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Subject: PEMPro -- Must Have Program to Reduce LX200 PEC --part 1 of 2

From: Don Jarvis <> Date: Nov 2004

To all LX200 CCD Imagers:
There have been many postings in the past about how to reduce the PEC in an LX200 to lengthen image times. I can highly recommend a MUST HAVE program to minimize the PEC in the LX200 mount fairly easily. If one wants to really improve your CCD images I believe one must check out PEMPro, a new program by Ray Gralak to model the periodic error in a mount and then via FFT curve fitting, program the error out of the mount. My mount is pretty bad in PEC +-30 arcsecs and until I began to use PEMPro I could never get an image time longer than 30 seconds guided or unguided.

It was a real amazement for me to be able to take a 10 minute guided image with only minor/modest star elongation. Still have a long way to go to getting round stars but at least I have some hope for my mount.

You can download a demo at Program cost is $150 but it is worth every penny. (PS. I don't work for Ray or get any commissions).

I have posted the results of my first LX200 PEC training run (Its large - 4G) using PEMPro. In the PDF file you will find screen shots from PEMPro from start to finish of a PEC training cycle. My scope is an 8" LX200, F10, Celestron .63 focal reducer, Maxim 4.06, Robofocus focuser, Milburn Wedge, and old ST7 CCD. That combo yields 1.18 arcsecs per pixel.

Images were taken from beautiful and dark skies of suburbia Houston, Texas on a clear night after a cold front came thru.

There is still more refining to be done to reduce the RA elongation of the stars but I now feel I have a change at getting round stars.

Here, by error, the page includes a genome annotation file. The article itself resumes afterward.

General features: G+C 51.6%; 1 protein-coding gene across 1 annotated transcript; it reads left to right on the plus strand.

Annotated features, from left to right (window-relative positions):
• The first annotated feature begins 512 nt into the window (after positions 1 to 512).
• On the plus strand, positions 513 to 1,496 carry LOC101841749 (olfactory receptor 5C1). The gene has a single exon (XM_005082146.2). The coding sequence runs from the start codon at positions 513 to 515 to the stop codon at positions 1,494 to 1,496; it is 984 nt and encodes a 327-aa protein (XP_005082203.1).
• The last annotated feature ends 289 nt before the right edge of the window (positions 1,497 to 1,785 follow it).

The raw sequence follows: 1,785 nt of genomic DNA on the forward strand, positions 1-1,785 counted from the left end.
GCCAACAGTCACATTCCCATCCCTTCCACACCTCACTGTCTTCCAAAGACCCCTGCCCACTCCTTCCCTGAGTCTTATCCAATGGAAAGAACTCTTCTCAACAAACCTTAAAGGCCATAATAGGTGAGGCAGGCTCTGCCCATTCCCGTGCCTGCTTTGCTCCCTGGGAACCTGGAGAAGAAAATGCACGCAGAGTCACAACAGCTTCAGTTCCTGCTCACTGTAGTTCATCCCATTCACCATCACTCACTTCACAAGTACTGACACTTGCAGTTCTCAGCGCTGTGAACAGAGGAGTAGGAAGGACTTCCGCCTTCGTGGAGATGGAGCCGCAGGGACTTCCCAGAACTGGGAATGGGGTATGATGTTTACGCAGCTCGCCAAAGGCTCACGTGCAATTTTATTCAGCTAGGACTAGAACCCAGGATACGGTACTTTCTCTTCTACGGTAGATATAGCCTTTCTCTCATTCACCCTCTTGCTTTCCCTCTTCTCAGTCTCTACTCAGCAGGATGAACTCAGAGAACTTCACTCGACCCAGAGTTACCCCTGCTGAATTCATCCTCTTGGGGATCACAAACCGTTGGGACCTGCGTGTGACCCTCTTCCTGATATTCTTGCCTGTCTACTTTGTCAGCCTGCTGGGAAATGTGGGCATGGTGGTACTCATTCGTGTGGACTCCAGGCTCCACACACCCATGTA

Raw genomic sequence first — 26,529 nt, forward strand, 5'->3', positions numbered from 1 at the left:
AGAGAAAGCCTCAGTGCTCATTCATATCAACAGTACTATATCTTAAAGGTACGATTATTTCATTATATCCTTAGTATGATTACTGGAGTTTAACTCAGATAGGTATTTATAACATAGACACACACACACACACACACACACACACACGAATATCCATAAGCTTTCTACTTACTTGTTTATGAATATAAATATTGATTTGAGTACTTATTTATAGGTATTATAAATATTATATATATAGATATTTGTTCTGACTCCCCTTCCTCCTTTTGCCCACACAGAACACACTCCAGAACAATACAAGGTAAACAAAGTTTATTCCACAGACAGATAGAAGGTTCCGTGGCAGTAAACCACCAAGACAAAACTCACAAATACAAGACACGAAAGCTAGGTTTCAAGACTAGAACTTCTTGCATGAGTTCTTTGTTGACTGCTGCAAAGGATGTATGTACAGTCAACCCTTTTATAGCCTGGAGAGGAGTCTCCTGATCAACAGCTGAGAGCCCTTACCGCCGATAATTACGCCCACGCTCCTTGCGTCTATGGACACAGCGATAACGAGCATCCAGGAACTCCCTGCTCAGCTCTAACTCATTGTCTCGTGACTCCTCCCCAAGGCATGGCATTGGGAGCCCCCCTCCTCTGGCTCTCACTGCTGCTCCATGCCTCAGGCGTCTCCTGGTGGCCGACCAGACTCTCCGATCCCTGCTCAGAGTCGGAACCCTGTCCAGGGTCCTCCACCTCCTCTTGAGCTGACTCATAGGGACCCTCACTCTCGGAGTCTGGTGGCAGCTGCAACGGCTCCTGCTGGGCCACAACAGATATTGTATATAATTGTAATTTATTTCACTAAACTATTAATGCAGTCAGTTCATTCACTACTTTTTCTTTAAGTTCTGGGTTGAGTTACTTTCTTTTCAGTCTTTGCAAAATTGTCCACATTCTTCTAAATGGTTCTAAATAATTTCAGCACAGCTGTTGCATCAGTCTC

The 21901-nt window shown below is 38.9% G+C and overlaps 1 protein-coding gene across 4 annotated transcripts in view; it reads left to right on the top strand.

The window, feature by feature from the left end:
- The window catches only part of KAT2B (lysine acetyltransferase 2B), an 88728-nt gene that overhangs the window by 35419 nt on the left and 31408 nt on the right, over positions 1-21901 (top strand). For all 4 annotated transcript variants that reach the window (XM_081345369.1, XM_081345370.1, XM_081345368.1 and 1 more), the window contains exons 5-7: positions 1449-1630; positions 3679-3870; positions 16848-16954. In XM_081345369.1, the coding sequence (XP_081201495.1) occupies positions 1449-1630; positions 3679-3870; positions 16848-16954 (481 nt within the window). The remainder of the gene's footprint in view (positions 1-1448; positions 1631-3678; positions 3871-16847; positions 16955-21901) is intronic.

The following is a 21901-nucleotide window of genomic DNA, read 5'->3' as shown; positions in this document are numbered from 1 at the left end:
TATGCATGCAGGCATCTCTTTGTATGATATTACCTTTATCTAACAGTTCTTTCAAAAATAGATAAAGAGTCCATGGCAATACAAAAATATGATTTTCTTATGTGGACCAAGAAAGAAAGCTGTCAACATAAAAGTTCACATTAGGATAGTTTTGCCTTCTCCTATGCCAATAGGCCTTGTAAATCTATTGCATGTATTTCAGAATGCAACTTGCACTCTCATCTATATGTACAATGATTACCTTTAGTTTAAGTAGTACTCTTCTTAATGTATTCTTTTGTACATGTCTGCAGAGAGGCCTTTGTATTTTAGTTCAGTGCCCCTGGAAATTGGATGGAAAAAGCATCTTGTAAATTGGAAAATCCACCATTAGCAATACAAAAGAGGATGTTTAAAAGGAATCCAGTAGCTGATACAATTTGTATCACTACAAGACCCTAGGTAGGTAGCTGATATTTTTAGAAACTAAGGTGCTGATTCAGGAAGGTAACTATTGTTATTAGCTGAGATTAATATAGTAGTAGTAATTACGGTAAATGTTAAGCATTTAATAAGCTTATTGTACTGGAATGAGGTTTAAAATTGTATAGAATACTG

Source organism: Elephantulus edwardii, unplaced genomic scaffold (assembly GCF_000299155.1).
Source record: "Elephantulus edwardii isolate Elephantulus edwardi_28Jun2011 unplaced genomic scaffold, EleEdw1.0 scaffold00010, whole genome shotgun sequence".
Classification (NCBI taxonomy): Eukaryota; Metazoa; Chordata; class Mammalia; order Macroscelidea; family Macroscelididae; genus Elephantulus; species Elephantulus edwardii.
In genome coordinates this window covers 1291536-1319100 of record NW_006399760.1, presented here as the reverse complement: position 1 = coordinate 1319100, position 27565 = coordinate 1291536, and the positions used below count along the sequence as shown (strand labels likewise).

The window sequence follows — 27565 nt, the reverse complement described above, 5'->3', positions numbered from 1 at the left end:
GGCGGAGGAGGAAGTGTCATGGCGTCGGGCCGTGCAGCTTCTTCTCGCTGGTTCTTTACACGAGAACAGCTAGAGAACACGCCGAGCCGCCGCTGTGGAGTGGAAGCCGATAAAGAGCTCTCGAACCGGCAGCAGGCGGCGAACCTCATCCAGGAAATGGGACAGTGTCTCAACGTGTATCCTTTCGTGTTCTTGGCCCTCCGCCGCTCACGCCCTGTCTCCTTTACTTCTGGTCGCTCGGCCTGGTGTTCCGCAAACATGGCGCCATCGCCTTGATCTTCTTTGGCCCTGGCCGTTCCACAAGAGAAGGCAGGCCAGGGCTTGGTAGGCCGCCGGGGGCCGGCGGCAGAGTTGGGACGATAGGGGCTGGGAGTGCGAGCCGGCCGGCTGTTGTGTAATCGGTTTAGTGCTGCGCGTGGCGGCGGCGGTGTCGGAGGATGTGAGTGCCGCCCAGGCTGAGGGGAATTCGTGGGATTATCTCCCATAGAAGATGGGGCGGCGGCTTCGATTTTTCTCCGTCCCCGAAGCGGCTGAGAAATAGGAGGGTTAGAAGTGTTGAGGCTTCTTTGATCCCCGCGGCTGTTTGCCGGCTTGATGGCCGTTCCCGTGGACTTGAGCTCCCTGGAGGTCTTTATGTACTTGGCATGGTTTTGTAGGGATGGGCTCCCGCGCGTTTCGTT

I've been alpha/beta testing PEMPro for about 5 months now. Obviously, PP cannot make the mechanics of the LX200 run smoother, increase the number of cells of PEC programming (i.e. 200), etc.

As someone else posted earlier, it is similar in concept to training the PEC manually using a guiding eyepiece or via the CCD port with a CCD camera.

However, there are some important differences.
One, due to how PP computes the error correction, it creates a normalized PEC curve which has an equal number of +/- corrections. This reduces almost to 0, the amount of induced RA drift created when programming the PEC manually. MAPUG and Doc G. has several discussions of induced RA drift. After a typical PEC programming, I find my LX200 PEC counter is with +/- 15 units of the nominal 21,600. When programming by hand, I found the counter to be off by 300 to 400 hundred.

Second, its ability to graphically display the Periodic Error is SECOND to NONE. Its flat amazing how nicely it graphs the error and computes the total and RMS error of the current PEC. In fact, its graph also shows one the polar alignment error as it maps multiple worm cycles.